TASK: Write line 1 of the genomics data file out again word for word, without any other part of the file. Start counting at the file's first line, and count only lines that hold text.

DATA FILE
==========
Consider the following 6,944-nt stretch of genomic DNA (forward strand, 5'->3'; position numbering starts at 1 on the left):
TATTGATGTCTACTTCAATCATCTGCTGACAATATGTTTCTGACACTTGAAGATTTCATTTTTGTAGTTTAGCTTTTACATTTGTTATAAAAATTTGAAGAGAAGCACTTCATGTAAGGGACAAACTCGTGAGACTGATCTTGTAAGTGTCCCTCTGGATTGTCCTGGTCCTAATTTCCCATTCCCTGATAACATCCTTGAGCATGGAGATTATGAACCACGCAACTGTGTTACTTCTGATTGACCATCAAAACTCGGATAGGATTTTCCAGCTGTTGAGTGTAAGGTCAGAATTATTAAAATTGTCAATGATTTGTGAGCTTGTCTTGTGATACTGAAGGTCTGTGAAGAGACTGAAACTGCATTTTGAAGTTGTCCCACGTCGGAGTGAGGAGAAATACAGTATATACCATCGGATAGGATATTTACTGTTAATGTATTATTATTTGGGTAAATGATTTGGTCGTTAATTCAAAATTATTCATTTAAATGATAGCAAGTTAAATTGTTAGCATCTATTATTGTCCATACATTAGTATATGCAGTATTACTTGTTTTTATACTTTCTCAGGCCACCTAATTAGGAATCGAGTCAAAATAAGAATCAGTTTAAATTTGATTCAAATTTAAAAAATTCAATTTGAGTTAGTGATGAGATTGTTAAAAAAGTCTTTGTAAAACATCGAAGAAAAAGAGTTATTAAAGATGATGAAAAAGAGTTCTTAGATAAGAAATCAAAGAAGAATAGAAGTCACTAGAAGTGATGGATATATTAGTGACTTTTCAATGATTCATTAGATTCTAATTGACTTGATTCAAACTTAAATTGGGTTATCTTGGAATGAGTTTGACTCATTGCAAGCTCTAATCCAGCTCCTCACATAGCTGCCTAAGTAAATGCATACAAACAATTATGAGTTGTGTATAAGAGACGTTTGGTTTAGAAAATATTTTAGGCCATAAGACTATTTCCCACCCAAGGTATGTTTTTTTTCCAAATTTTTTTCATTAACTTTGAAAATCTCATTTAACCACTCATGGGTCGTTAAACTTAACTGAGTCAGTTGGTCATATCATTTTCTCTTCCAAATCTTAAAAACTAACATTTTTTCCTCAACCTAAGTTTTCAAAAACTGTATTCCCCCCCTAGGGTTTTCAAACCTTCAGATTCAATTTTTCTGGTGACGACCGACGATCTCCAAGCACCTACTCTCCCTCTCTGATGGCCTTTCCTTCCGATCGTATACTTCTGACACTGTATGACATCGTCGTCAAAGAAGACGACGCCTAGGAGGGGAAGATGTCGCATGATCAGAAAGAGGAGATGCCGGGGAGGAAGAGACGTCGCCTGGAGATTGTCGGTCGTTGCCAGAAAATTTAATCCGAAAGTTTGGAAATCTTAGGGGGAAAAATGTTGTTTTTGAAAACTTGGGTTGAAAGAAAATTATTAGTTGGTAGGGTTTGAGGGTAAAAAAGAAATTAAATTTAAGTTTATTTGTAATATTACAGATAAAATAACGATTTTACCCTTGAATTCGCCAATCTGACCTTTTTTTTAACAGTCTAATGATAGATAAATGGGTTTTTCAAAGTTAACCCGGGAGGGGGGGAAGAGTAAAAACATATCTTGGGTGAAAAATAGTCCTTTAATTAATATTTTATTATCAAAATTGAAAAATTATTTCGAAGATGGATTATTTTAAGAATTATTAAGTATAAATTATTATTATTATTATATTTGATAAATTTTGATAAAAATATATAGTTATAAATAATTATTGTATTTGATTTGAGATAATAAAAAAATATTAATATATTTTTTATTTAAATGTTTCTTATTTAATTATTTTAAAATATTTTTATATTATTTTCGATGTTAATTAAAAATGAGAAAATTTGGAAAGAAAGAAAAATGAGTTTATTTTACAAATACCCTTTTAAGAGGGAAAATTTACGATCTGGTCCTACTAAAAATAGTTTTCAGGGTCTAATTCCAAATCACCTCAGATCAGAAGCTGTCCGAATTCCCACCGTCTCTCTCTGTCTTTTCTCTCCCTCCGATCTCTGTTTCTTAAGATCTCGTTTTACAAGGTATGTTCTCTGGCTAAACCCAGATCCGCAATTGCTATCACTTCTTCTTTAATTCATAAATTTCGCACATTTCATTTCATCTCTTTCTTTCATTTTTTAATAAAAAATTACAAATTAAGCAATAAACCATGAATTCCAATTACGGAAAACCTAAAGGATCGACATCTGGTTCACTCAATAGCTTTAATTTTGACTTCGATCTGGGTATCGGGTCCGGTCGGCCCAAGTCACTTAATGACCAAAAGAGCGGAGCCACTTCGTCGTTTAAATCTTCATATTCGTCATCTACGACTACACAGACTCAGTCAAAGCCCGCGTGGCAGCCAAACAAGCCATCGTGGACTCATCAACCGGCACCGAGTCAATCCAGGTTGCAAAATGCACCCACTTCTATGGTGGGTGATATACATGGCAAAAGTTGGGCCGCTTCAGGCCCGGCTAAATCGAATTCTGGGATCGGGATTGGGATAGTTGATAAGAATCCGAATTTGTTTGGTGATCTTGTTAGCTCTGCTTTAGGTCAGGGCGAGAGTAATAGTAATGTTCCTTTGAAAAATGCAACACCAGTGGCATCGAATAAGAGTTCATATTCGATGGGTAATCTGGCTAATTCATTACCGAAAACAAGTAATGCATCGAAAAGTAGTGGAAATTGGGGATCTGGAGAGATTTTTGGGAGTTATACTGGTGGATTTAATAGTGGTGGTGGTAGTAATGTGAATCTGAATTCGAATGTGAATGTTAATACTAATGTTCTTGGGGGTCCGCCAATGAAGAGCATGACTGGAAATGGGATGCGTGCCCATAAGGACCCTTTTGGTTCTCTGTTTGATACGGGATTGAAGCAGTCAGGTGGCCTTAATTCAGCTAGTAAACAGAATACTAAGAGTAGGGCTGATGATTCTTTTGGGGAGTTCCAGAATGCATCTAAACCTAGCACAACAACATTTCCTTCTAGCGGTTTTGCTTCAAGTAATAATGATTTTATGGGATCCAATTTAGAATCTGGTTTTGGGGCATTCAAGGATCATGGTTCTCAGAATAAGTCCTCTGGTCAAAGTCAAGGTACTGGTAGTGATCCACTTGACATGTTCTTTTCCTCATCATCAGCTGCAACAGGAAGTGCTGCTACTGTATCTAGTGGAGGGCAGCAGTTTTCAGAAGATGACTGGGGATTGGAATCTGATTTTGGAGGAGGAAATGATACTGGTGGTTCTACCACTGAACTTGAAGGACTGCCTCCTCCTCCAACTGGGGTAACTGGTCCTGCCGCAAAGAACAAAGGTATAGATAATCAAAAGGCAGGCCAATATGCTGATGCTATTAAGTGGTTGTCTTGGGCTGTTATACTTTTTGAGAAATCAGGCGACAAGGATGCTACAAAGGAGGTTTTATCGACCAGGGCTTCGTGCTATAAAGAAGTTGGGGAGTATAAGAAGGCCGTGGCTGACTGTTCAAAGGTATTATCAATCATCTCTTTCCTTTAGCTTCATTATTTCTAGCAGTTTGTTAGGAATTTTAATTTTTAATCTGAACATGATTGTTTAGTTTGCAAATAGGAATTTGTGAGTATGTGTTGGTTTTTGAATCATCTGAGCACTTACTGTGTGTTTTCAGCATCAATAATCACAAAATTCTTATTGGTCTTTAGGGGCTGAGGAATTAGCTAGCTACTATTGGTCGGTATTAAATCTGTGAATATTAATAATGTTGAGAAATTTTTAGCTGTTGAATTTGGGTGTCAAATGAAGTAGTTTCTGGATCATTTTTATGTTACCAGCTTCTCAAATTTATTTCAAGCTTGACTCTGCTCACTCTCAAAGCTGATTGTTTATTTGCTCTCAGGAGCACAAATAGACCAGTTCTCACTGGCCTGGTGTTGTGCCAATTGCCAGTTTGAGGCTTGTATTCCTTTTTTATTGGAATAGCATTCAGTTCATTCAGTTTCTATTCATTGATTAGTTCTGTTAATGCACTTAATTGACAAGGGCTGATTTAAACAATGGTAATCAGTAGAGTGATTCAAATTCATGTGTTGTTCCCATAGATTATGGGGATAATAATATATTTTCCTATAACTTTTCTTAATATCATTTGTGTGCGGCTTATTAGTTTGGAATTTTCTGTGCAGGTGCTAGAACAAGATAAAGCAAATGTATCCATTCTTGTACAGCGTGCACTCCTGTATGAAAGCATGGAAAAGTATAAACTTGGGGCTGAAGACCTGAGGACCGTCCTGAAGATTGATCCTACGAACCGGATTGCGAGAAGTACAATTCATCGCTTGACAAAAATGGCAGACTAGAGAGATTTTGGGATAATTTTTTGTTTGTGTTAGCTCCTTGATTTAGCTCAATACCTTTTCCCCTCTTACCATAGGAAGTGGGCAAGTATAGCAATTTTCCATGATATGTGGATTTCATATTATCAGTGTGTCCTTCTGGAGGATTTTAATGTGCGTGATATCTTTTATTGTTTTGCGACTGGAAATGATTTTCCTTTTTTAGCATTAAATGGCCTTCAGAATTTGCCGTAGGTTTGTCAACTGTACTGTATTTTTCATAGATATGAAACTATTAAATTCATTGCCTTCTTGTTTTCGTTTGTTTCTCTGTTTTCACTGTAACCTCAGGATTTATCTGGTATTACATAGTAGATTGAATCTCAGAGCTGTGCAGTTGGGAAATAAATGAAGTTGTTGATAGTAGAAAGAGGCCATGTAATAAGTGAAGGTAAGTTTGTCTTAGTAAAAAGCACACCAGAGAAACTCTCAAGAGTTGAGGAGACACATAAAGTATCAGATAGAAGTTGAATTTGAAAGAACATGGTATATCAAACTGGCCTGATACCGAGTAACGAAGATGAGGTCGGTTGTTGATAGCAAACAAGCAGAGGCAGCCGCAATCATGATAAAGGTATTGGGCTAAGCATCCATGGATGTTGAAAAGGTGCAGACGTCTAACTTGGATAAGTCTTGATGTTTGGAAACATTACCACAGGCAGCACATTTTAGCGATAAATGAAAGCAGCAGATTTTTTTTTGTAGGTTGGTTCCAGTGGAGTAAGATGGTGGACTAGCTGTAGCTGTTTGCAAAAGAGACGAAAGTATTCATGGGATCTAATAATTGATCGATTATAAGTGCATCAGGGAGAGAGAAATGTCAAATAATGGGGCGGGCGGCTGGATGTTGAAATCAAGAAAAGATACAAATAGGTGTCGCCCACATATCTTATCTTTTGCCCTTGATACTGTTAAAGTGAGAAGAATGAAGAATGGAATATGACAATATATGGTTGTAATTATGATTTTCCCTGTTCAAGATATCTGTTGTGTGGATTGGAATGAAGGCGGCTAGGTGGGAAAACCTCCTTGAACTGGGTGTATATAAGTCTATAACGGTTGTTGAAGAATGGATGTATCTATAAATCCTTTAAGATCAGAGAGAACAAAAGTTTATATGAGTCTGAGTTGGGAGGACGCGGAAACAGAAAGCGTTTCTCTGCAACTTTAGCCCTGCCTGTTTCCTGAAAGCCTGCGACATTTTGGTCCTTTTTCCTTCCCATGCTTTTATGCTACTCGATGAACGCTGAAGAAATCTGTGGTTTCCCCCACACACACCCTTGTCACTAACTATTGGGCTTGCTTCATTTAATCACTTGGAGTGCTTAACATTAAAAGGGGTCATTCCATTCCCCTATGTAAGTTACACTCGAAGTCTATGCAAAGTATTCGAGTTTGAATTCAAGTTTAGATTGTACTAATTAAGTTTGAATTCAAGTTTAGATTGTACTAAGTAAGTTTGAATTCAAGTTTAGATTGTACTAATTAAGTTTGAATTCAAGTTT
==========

Consider the following 6,944-nt stretch of genomic DNA (forward strand, 5'->3'; position numbering starts at 1 on the left):